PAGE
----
Smoke Damage >> How To Clean Up Smoke Damage To Drywall

Smoke Production and Transport Butler and Mulholland give a very good synopsis of the generation and transport of smoke components [112]. They present the current state of knowledge about smoke aerosol phenomena that affect smoke toxicity: soot generation, fractal structure of soot, agglomerate transport via thermophores is, sedimentation, diffusion, agglomerate growth through coagulation and How To Clean Up Smoke Damage To Drywall condensation.

The potential of the aerosols to transport adsorbed or absorbed toxic gases or vapors into the lungs. The phenomena that affect smoke toxicity do or How To Clean Up Smoke Damage To Drywall may play a role in the non-thermal damage of equipment due to smoke exposure except transport of absorbed or absorbed toxic gases or vapors into the lungs. 

The analog to transport of absorbed or adsorbed toxic gases or vapors into the lungs is transport of absorbed or adsorbed corrosive gases or vapors onto electrical conductors, How To Clean Up Smoke Damage To Drywall so their discussions on absorption and adsorption are relevant here. They include tables of measured smoke yields and aerodynamic particle sizes, equations and references for the smoke agglomerate transport properties and wall loss.

They conclude that the quality of fire hazard and How To Clean Up Smoke Damage To Drywall risk assessment with regard to toxicants in smoke would be improved by conducting research in the following areas: Measurement of mass median aerodynamic diameter of soot agglomerates avoiding possible agglomerate structural changes with impactors. 

Quantitative information on the adsorption of irritant gases on fire generated soot aerosol. Quantitative information on the losses of toxicants to walls for a range of realistic fires. Development of model for predicting smoke aerosol and How To Clean Up Smoke Damage To Drywall vapor loss to the walls for a fire in an enclosure. Information on the size distribution of water droplets at fires, the conditions under which they are formed, and the amount of gases adsorbed on the droplets.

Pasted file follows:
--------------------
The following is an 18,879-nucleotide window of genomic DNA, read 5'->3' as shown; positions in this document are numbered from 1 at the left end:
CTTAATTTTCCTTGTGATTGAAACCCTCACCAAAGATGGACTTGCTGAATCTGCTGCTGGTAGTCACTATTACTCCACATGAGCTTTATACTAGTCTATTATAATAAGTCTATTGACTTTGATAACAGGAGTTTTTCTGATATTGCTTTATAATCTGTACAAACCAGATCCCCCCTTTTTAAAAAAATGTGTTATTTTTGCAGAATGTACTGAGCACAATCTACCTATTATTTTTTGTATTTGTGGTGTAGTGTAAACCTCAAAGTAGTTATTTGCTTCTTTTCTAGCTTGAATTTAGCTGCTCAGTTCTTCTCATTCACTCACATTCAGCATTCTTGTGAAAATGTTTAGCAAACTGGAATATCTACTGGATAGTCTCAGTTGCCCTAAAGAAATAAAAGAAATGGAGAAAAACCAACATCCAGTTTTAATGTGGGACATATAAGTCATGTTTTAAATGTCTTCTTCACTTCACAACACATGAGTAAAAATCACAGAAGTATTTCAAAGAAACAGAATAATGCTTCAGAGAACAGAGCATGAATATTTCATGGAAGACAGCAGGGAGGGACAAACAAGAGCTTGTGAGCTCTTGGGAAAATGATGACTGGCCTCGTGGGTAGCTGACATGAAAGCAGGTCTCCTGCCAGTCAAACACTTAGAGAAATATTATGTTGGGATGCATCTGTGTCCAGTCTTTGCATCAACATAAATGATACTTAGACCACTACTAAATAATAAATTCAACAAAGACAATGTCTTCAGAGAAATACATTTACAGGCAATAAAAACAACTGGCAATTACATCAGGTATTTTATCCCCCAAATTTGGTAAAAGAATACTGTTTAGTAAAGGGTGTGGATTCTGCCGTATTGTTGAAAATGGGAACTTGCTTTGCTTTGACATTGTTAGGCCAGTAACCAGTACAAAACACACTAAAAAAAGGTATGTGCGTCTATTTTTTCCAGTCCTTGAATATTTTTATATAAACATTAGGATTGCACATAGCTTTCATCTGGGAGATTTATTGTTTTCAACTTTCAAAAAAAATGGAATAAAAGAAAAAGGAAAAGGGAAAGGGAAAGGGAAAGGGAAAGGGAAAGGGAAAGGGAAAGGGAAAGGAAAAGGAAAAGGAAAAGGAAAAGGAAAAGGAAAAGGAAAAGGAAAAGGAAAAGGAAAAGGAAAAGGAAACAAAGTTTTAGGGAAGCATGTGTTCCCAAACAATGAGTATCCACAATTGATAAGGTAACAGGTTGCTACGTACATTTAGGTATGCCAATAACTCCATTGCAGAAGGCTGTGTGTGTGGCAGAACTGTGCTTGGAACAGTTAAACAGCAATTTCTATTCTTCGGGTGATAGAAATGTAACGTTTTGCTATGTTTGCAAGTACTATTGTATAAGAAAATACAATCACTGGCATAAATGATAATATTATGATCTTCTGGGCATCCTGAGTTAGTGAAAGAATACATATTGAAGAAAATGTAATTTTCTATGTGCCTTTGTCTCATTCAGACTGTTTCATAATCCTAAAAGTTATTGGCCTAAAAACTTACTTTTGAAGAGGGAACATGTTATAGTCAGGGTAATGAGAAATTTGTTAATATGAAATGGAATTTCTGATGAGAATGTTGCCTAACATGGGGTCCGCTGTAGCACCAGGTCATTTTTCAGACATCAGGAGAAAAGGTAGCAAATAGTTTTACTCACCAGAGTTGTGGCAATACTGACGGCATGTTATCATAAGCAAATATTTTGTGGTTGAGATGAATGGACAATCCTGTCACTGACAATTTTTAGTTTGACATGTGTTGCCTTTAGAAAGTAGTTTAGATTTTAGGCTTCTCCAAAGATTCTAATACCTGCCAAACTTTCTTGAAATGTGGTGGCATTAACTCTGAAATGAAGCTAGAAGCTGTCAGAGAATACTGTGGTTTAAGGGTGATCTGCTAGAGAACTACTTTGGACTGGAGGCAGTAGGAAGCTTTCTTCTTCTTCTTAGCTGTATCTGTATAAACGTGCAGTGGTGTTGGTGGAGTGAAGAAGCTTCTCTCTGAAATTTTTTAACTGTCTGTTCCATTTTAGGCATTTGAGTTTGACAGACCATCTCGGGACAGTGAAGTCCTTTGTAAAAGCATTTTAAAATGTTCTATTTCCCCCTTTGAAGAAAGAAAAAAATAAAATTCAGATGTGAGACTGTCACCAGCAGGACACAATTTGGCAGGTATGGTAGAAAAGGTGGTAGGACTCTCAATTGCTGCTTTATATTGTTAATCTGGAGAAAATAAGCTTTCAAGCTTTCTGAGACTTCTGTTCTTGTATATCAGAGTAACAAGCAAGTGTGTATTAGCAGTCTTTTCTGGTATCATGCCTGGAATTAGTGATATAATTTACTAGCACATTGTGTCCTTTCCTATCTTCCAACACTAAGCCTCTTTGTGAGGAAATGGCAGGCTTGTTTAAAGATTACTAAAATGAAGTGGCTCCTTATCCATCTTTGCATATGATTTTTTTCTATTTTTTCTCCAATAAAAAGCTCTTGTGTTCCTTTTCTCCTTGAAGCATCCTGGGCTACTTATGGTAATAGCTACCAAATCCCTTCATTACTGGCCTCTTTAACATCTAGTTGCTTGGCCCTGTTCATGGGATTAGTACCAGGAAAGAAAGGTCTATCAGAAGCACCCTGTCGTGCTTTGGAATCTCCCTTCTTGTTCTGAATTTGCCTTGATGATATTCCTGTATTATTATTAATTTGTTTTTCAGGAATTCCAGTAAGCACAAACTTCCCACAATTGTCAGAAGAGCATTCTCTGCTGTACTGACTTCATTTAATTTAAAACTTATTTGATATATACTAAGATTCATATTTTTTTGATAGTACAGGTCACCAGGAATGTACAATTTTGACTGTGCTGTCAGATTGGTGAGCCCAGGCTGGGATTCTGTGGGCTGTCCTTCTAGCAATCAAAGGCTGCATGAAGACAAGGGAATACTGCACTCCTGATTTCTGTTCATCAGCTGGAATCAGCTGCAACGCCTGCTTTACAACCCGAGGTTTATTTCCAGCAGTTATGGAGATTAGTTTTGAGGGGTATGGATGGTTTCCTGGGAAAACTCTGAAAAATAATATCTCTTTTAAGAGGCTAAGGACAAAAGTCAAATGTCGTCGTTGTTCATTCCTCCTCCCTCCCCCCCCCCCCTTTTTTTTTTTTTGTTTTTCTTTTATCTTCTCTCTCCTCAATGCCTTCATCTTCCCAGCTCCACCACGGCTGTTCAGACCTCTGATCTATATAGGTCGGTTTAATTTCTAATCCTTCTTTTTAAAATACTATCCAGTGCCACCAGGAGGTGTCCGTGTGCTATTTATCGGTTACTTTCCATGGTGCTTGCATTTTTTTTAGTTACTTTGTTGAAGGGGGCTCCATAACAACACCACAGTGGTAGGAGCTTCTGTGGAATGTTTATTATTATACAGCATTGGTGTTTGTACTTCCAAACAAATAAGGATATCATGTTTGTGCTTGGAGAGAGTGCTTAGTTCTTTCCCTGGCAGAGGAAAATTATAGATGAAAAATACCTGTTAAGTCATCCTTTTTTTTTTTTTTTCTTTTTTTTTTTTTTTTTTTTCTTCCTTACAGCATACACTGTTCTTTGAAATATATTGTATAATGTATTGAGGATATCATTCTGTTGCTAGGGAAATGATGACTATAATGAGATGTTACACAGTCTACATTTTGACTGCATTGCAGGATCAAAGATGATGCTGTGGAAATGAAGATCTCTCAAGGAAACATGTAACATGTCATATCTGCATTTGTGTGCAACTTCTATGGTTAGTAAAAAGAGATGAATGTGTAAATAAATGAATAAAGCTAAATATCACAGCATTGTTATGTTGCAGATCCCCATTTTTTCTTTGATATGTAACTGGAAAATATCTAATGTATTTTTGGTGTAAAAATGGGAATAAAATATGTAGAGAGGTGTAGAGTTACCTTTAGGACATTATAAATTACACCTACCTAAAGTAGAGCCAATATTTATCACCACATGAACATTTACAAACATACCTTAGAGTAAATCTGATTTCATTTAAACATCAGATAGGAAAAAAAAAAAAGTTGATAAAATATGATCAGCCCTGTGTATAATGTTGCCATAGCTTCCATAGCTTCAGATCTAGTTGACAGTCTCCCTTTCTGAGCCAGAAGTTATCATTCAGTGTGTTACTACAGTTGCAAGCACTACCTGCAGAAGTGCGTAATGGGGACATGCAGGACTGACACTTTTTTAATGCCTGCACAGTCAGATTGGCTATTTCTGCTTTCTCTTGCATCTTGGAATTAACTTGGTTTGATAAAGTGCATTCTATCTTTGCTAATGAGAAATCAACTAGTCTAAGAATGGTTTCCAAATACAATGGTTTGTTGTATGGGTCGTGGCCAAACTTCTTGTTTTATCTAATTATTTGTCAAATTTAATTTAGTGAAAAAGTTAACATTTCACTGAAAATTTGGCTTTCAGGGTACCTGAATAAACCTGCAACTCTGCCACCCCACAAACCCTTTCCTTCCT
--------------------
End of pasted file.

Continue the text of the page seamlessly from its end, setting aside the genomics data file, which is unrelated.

Understanding the role of nanoparticles on the toxic effect of How To Clean Up Smoke Damage To Drywall perfluoropolymer fumes. All but the last item would help facilitate or improve smoke transport fire modeling and the consequences of smoke exposures far from the fire room.The level of detail needed to describe smoke properties of interest depends on the effect of the smoke one wants to estimate. 

Light extinction can be estimated from the smoke concentration How To Clean Up Smoke Damage To Drywall and the specific extinction coefficient [113] while particle size distribution, fractal structure, and optical properties are needed for predicting light scattering from soot [114]. It is not clear what the important smoke properties are, and the concentrations, or deposition conditions that significantly affect electrical or electronic equipment failure.

At the moment, smoke generation is an empirical input for modeling purposes, with simple transport models and deposition models. Actually, smoke generation is a function of ventilation and thermal conditions for even pure materials. For complex fuels, combustion chemistry, gas chemistry, How To Clean Up Smoke Damage To Drywall and liquid chemistry all contribute to products that arrive on and may react with electrical and electronic equipment. 

Modeling Smoke Deposition FDS [103] includes a simple model for smoke deposition to provide a gross estimate of smoke particle losses. It lacks detailed physics to describe particle mass loading on How To Clean Up Smoke Damage To Drywall surfaces under specific conditions including gravitational settling. 

Typical forces acting on particles that may drive them to surfaces include diffusional forces (both Brownian motion and How To Clean Up Smoke Damage To Drywall eddy diffusion), thermophoresis, inertial forces including gravitational settling, and electrical forces experienced by charged particles in electric fields and induced electrostatic forces between particles and nonconducting surfaces.